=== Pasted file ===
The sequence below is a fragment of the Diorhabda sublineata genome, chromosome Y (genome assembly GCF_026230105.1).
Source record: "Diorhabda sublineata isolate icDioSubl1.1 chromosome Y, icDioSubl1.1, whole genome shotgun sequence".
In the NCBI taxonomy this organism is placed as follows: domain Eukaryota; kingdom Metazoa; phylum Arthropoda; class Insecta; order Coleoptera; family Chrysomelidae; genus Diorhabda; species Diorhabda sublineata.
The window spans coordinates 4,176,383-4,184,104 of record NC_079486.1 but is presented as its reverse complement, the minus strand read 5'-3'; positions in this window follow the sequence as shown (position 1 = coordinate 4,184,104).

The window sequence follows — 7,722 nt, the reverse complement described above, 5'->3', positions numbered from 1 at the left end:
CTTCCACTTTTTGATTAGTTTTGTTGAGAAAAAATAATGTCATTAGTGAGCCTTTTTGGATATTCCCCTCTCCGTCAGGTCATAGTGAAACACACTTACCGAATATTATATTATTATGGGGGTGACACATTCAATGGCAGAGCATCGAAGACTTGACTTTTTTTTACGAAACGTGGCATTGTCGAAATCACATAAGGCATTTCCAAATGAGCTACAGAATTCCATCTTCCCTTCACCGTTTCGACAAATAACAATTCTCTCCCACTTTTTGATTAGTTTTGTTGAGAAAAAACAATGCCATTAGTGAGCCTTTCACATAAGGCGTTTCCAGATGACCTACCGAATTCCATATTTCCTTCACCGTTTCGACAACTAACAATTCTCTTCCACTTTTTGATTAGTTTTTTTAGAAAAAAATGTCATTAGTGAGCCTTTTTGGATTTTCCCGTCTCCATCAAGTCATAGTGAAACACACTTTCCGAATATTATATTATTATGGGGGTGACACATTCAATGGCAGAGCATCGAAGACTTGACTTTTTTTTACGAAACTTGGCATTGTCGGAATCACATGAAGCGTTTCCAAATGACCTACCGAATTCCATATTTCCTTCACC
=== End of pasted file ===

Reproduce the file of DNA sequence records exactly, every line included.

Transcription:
The sequence below is a fragment of the Diorhabda sublineata genome, chromosome Y (genome assembly GCF_026230105.1).
Source record: "Diorhabda sublineata isolate icDioSubl1.1 chromosome Y, icDioSubl1.1, whole genome shotgun sequence".
In the NCBI taxonomy this organism is placed as follows: domain Eukaryota; kingdom Metazoa; phylum Arthropoda; class Insecta; order Coleoptera; family Chrysomelidae; genus Diorhabda; species Diorhabda sublineata.
The window spans coordinates 4,176,383-4,184,104 of record NC_079486.1 but is presented as its reverse complement, the minus strand read 5'-3'; positions in this window follow the sequence as shown (position 1 = coordinate 4,184,104).

The window sequence follows — 7,722 nt, the reverse complement described above, 5'->3', positions numbered from 1 at the left end:
CTTCCACTTTTTGATTAGTTTTGTTGAGAAAAAATAATGTCATTAGTGAGCCTTTTTGGATATTCCCCTCTCCGTCAGGTCATAGTGAAACACACTTACCGAATATTATATTATTATGGGGGTGACACATTCAATGGCAGAGCATCGAAGACTTGACTTTTTTTTACGAAACGTGGCATTGTCGAAATCACATAAGGCATTTCCAAATGAGCTACAGAATTCCATCTTCCCTTCACCGTTTCGACAAATAACAATTCTCTCCCACTTTTTGATTAGTTTTGTTGAGAAAAAACAATGCCATTAGTGAGCCTTTCACATAAGGCGTTTCCAGATGACCTACCGAATTCCATATTTCCTTCACCGTTTCGACAACTAACAATTCTCTTCCACTTTTTGATTAGTTTTTTTAGAAAAAAATGTCATTAGTGAGCCTTTTTGGATTTTCCCGTCTCCATCAAGTCATAGTGAAACACACTTTCCGAATATTATATTATTATGGGGGTGACACATTCAATGGCAGAGCATCGAAGACTTGACTTTTTTTTACGAAACTTGGCATTGTCGGAATCACATGAAGCGTTTCCAAATGACCTACCGAATTCCATATTTCCTTCACC